Quick digression – I’m a fan of good diction, this comes from how I operate in the world (very explicitly). If one has a reputation for being specific and direct, one has to choose one’s words carefully because the amount of thought that goes into receiving them is ostensibly higher. When I say “cheap”, I do not mean “inexpensive”. There are a variety of definitions for “cheap” and the fact that “inexpensive” routes to “cheap” according to Merriam Webster is a tragedy. I think someone cut a corner there. The Oxford Learner’s Dictionary gets closer to the nuance I’m looking for. “Cheap” comes with an inference of low quality as to the reason for something’s low price, whereas “inexpensive” (for me) does not.

Here we return to “Do Not Confuse Your Google Search with my XYZ Degree”: The seventeen seconds you spent online “researching” your symptoms do not equate to the years of study (and practice) a good MD has (always get a second opinion, though). How many times have we heard the joke that one goes to google with one’s symptoms and they’re either dehydrated or dying? The issue at hand is while the access to the information has been greatly simplified, the investment required to get to it has also been removed: the knowledge isn’t earned and the context is absent.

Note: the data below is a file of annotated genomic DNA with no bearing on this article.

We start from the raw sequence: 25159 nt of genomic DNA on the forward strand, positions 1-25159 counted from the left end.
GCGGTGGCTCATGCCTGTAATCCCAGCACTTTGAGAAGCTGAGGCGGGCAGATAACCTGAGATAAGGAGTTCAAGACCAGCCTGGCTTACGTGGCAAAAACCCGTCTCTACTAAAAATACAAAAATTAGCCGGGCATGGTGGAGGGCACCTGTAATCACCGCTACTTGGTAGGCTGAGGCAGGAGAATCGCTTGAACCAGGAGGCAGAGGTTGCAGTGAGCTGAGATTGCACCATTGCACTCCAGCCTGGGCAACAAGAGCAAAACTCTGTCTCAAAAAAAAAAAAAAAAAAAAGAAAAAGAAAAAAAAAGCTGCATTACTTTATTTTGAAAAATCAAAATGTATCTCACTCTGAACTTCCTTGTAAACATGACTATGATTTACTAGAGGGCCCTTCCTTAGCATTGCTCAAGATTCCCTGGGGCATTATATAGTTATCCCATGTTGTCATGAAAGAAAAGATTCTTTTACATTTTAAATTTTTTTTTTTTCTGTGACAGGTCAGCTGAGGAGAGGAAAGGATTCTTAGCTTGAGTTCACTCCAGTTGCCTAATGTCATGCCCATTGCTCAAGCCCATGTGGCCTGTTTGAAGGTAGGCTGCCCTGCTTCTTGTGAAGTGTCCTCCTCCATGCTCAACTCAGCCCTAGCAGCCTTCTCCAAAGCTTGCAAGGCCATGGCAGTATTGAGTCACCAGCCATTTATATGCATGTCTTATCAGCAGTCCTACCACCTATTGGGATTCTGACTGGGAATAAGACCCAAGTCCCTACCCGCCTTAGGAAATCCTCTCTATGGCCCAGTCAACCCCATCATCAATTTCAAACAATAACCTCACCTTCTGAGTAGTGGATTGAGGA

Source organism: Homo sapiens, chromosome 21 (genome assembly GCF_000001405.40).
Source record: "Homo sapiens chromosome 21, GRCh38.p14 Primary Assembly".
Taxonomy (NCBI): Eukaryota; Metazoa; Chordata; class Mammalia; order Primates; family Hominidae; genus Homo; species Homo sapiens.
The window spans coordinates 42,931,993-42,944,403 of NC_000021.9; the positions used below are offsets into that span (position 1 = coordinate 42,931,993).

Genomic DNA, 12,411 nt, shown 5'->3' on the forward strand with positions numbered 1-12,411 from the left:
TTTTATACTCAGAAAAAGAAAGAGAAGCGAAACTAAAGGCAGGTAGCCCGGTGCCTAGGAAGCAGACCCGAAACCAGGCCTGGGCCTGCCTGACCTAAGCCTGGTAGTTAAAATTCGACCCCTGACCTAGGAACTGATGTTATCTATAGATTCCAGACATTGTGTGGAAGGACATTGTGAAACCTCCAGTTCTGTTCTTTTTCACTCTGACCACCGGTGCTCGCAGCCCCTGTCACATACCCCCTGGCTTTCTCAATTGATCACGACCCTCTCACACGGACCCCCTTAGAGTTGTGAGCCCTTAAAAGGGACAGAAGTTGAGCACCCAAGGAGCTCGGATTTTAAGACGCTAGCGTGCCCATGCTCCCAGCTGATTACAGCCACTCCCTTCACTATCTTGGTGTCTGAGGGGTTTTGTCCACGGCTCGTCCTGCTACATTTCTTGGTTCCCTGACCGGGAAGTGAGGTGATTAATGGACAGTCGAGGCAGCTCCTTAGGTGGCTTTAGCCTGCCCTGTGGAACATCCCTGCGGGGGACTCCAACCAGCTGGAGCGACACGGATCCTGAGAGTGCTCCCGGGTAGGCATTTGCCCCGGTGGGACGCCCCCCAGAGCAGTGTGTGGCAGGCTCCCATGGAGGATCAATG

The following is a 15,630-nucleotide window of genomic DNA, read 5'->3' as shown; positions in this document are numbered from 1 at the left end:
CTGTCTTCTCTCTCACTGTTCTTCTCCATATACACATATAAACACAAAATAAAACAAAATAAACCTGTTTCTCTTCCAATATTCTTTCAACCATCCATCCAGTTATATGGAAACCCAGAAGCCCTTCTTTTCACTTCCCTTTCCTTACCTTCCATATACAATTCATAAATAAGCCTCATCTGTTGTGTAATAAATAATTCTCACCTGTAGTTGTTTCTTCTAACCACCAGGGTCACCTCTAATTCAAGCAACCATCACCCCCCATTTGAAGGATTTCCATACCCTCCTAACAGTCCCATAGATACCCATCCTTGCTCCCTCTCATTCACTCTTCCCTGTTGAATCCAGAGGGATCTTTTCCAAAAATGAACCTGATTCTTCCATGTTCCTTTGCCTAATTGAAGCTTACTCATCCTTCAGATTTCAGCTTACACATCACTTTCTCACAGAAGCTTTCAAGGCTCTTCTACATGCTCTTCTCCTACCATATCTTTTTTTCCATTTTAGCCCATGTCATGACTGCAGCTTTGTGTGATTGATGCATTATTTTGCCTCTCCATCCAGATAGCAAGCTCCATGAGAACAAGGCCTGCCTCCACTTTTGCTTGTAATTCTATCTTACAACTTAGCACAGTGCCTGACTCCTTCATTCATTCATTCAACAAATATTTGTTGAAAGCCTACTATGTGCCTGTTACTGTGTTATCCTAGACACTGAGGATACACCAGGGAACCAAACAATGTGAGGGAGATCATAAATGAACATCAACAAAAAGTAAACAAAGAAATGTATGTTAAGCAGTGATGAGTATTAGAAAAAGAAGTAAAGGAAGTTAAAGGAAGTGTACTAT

I can go watch endless YouTube videos about solving household plumbing problems (e.g., how to clean out your P-trap, remove drain flies, even replace a toilet). This does not make me a plumber. If I elect to attempt any of these things on my property it’s my problem but I sure as heck should not be advising you on yours (nor should you take my advice there except as maybe a prompt to go talk to someone who actually has been trained in this). I do a lot of home cooking and watch a lot of food recipes, this does not make me a professional chef. I read up a lot about the things I contend with (thyroid, cardiological, etc.) but I do so in preparation for an intelligent conversation with my MD’s about it and not *instead of* those conversations, and absolutely not to “guide” others. (Or to suggest to them that “doing their own research” will arrive at the same conclusions.)